Finally, here is my credit card strategy as a Muslim traveller. I am not sure why it took me this long to write something so simply especially since I love points.
There is no doubt that loyalty points changed the way I travel and how I view the world of credit cards and spending. As a Muslim however it is also very important to keep in mind that interest is haram and we should be mindful not to get in debt.
I always try to keep my credit card travel strategy as a Muslim pretty simple. I can’t do a lot especially since the UK has limited choices but also because I like to manage my cards and always pay them off at the end of the month.
Please note that the below are my loyalty point travel strategy when it comes to accumulating rewards through my normal day-to-day spending. This is by no means a piece of financial advice or should not be taken as one.
Having a Travel Goal / Strategy
I always say that it is super important because you start accumulating rewards to have a goal or a destination in mind. This will make it easier to know how much you need to accumulate and also what are your options when it comes to airlines or credit card partners.
For example, I have been using my American Express cards for years and I love them because they have saved me a lot of money.
They also transfer to a variety of airlines making it easy to actually transfer between for example Etihad or British Airways depending on the flights I need, giving me more flexibility. Unlike the co-branded credit cards which you can only use with a specific airline and their partners.
Currently, as a family, we have three credit cards for various reasons and this works well for us as it is easy to manage, we don’t use the same cards for the same purpose and we know what and approximately how much we can earn in terms of rewards.
American Express Gold
I will start with the American Express Gold or Amex Gold card because it is one I have an article on my website and it is my first card.
The card used to be a charge card which meant there was no interest and you had to repay it in full every month. Now, it is a credit card but I again recommend paying it off monthly as the interest rates are high.
The card is free for the first year and £140 after that and recently they made some changes to it with extra lounge passes from 2 to 4, the earnings are also better for some categories than for example the American Express Platinum.
If as a Muslim you are new to reward credit cards and you just want to try it out, this is definitely the card I would recommend. If you get referred you also get extra bonus points via this link ( I do get some too for full transparency) but you also have a lot of benefits and since it is free the first year the almost £400 benefits are also free.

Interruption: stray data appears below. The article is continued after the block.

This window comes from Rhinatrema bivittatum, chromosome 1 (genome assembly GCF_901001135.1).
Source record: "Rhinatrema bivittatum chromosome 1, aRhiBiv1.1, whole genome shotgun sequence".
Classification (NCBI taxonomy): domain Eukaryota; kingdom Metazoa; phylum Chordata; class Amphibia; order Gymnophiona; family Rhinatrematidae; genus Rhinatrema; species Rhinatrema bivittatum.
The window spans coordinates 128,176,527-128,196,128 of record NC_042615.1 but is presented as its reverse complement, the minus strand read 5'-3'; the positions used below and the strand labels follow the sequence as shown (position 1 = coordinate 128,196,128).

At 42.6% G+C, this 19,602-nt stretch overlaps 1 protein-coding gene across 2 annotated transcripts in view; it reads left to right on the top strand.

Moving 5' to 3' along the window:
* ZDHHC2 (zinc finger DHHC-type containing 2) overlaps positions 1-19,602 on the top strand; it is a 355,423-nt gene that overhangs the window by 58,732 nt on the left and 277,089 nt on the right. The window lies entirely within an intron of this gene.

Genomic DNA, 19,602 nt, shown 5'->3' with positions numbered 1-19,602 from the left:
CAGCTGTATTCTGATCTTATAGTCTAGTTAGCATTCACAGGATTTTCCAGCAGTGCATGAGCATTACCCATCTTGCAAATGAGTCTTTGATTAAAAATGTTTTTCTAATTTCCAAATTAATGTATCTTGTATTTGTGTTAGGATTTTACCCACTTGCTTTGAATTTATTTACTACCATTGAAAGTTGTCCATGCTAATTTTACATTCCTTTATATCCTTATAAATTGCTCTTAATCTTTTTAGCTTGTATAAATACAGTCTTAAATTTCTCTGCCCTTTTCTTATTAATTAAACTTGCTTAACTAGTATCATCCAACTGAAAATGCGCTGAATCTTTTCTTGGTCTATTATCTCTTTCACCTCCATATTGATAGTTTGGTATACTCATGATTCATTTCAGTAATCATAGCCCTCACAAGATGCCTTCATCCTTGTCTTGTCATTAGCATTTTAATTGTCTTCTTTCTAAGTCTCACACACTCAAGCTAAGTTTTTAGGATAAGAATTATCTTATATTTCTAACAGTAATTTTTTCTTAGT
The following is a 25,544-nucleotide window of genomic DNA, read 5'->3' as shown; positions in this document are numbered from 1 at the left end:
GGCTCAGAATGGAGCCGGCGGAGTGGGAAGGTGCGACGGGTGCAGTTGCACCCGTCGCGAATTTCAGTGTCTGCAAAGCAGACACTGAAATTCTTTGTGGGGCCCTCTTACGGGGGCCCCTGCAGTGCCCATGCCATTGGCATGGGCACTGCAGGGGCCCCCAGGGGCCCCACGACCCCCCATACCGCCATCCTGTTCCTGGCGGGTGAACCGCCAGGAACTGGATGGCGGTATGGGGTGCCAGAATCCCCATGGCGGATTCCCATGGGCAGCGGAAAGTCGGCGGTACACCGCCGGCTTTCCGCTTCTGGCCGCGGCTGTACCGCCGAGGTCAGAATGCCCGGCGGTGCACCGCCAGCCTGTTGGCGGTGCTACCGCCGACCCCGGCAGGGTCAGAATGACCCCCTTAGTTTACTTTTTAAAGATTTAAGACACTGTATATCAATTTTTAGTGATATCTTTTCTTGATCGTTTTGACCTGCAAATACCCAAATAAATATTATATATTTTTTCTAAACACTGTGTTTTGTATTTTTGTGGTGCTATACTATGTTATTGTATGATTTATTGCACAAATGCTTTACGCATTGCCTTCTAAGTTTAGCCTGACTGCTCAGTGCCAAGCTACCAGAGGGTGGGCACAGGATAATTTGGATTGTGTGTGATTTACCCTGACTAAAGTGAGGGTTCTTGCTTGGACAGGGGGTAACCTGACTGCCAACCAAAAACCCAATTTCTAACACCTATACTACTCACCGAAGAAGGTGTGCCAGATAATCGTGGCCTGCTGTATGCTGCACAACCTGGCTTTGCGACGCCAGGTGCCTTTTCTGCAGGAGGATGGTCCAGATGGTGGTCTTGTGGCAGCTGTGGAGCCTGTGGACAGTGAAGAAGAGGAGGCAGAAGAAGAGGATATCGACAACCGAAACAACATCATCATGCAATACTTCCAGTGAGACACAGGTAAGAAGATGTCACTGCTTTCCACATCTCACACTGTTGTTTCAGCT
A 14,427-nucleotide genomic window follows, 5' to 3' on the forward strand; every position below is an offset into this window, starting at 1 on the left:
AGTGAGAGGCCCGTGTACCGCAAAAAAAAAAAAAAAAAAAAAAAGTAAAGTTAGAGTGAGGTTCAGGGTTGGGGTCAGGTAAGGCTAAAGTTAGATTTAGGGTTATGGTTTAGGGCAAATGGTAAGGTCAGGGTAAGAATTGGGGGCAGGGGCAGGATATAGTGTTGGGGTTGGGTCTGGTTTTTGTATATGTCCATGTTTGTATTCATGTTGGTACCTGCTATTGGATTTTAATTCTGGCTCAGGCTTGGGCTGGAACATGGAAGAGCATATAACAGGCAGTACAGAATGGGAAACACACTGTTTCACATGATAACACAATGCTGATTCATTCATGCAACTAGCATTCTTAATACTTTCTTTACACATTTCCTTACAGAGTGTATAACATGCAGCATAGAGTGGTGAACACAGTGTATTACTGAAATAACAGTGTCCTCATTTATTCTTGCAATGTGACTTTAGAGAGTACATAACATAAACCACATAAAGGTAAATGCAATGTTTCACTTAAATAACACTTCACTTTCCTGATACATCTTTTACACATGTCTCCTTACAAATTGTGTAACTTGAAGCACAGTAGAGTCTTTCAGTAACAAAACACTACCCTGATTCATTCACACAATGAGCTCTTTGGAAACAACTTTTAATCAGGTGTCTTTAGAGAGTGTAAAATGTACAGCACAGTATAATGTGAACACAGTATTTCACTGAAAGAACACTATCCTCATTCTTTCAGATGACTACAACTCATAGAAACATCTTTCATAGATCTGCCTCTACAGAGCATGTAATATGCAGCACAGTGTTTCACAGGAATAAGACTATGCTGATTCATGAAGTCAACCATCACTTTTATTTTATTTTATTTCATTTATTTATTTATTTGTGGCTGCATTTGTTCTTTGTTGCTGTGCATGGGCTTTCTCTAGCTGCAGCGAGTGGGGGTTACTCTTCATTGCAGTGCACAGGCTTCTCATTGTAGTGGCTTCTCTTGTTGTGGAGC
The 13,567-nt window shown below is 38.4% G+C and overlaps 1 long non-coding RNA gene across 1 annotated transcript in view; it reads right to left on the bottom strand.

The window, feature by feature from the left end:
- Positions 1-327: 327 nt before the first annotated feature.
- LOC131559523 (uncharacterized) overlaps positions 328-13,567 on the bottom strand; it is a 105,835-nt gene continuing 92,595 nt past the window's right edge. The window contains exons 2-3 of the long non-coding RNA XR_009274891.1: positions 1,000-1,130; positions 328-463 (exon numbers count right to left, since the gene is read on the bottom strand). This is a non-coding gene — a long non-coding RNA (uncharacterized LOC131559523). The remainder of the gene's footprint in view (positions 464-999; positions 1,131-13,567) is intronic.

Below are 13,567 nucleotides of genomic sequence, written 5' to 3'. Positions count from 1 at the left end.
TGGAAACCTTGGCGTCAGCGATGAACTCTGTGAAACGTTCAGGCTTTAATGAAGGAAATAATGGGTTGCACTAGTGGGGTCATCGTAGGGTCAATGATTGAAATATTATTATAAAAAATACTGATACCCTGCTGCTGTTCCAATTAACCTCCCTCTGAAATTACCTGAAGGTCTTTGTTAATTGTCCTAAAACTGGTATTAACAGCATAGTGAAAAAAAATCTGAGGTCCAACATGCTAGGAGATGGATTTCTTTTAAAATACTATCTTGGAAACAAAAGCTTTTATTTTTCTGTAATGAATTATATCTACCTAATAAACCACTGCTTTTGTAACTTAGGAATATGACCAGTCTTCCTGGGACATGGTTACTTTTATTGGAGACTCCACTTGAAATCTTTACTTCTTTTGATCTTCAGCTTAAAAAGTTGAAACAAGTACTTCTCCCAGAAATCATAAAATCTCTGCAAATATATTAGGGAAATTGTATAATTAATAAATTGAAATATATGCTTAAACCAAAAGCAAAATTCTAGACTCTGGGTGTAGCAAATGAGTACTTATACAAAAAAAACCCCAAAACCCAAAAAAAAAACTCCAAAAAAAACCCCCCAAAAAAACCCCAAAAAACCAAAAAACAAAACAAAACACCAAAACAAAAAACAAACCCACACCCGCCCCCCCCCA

Depending on how you use the points and if transferred to British Airways you can have a flight to Riyadh for Umrah and just pay the taxes.
Why I keep the card:
I keep this card because I do refer several readers a year for the bonus points, they are not as much as they used to be but it is something and also it is easier if a reader asks for a referral.
Also, the card is in my husband’s name so we get the benefit of supplementary lounge access if we travel with extended family as well as the cashback offers they have, which in some cases are better than the Amex Platinum.
For example, they have offers like £250 spent on Hyatt hotels and receive £100 back. As top level at Hyatt, we do stay in many properties and since we both have the card, we can split the cost and receive £200 back.
Recently they also had a Paypal offer to spend £75 and receive £15 up to 3 times. Making it again worth it since the card pays for itself.
There is also a £120 credit for Deliveroo which even though we don’t order much does offset the cost of the credit card every year.
We can also transfer points from his account for travelling which is easier when our British Airways account is a family one. I like the fact we both have accounts and points and it provides more flexibility as in some cases we travel separately. If everything was on my name he couldn’t use half the points.
American Express Platinum
I upgraded my Amex Gold to Platinum via promotion because at the time it made sense. The Platinum American Express is a charge card, not a credit card but it doesn’t suit everyone. As a charge card, it means you must pay it every month.
First, the cost of the card is high with a yearly fee of £575 for it. Recently the card has increased the benefits and to be honest, in my opinion, it is value for money considering the “free money” they give through credit like the £100 Harvey Nichols and the £300 dining cashback option.
The American Express Platinum card is actually NOT a credit card but a charge card, like the Amex Gold, used to be. This means that you must pay it off monthly and if you are strict about holding a credit card then this is a great option with travel rewards.
Both these benefits alone are once I use and value and in most cases, I would have spent the money without it anyways. So to offset my credit card membership is definitely worth it.
I also value some of the other benefits as well.
Why I keep the card:
The insurance on the American Express Platinum is better and since we travel a lot with my daughter I wanted to know we are covered in case of an emergency. I have had various claims on American Express cards before without a problem.
I always buy insurance so the cost just is added to the fee rather than paying separately for it.